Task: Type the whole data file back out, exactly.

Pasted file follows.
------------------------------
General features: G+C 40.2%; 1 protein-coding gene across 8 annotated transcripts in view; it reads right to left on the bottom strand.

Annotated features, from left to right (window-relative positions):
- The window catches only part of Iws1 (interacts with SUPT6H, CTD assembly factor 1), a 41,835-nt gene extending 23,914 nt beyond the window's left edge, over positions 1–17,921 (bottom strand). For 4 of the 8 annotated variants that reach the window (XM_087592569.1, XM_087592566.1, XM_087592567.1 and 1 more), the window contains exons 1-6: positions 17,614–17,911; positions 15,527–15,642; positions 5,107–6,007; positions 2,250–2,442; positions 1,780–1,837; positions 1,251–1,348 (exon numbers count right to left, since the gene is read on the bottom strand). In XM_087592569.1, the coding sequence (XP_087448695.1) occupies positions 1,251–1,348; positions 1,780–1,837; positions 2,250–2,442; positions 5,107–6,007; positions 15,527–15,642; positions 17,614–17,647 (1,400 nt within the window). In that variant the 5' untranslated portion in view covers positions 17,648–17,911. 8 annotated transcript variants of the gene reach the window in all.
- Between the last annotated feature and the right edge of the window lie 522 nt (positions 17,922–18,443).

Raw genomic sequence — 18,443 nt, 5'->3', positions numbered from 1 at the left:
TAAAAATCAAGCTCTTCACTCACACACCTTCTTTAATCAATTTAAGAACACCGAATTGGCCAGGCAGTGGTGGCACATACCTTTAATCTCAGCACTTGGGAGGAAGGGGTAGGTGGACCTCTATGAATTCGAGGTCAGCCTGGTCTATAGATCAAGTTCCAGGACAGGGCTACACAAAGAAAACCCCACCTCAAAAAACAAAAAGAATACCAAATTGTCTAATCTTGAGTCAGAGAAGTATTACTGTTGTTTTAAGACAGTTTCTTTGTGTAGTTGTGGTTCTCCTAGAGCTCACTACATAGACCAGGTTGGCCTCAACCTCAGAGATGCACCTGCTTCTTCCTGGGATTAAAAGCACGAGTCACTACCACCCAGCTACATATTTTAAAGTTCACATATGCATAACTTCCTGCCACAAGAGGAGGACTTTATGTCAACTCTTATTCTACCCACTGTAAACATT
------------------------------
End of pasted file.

General features: G+C 40.2%; 1 protein-coding gene across 8 annotated transcripts in view; it reads right to left on the bottom strand.

Annotated features, from left to right (window-relative positions):
- The window catches only part of Iws1 (interacts with SUPT6H, CTD assembly factor 1), a 41,835-nt gene extending 23,914 nt beyond the window's left edge, over positions 1–17,921 (bottom strand). For 4 of the 8 annotated variants that reach the window (XM_087592569.1, XM_087592566.1, XM_087592567.1 and 1 more), the window contains exons 1-6: positions 17,614–17,911; positions 15,527–15,642; positions 5,107–6,007; positions 2,250–2,442; positions 1,780–1,837; positions 1,251–1,348 (exon numbers count right to left, since the gene is read on the bottom strand). In XM_087592569.1, the coding sequence (XP_087448695.1) occupies positions 1,251–1,348; positions 1,780–1,837; positions 2,250–2,442; positions 5,107–6,007; positions 15,527–15,642; positions 17,614–17,647 (1,400 nt within the window). In that variant the 5' untranslated portion in view covers positions 17,648–17,911. 8 annotated transcript variants of the gene reach the window in all.
- Between the last annotated feature and the right edge of the window lie 522 nt (positions 17,922–18,443).

Raw genomic sequence — 18,443 nt, 5'->3', positions numbered from 1 at the left:
TAAAAATCAAGCTCTTCACTCACACACCTTCTTTAATCAATTTAAGAACACCGAATTGGCCAGGCAGTGGTGGCACATACCTTTAATCTCAGCACTTGGGAGGAAGGGGTAGGTGGACCTCTATGAATTCGAGGTCAGCCTGGTCTATAGATCAAGTTCCAGGACAGGGCTACACAAAGAAAACCCCACCTCAAAAAACAAAAAGAATACCAAATTGTCTAATCTTGAGTCAGAGAAGTATTACTGTTGTTTTAAGACAGTTTCTTTGTGTAGTTGTGGTTCTCCTAGAGCTCACTACATAGACCAGGTTGGCCTCAACCTCAGAGATGCACCTGCTTCTTCCTGGGATTAAAAGCACGAGTCACTACCACCCAGCTACATATTTTAAAGTTCACATATGCATAACTTCCTGCCACAAGAGGAGGACTTTATGTCAACTCTTATTCTACCCACTGTAAACATT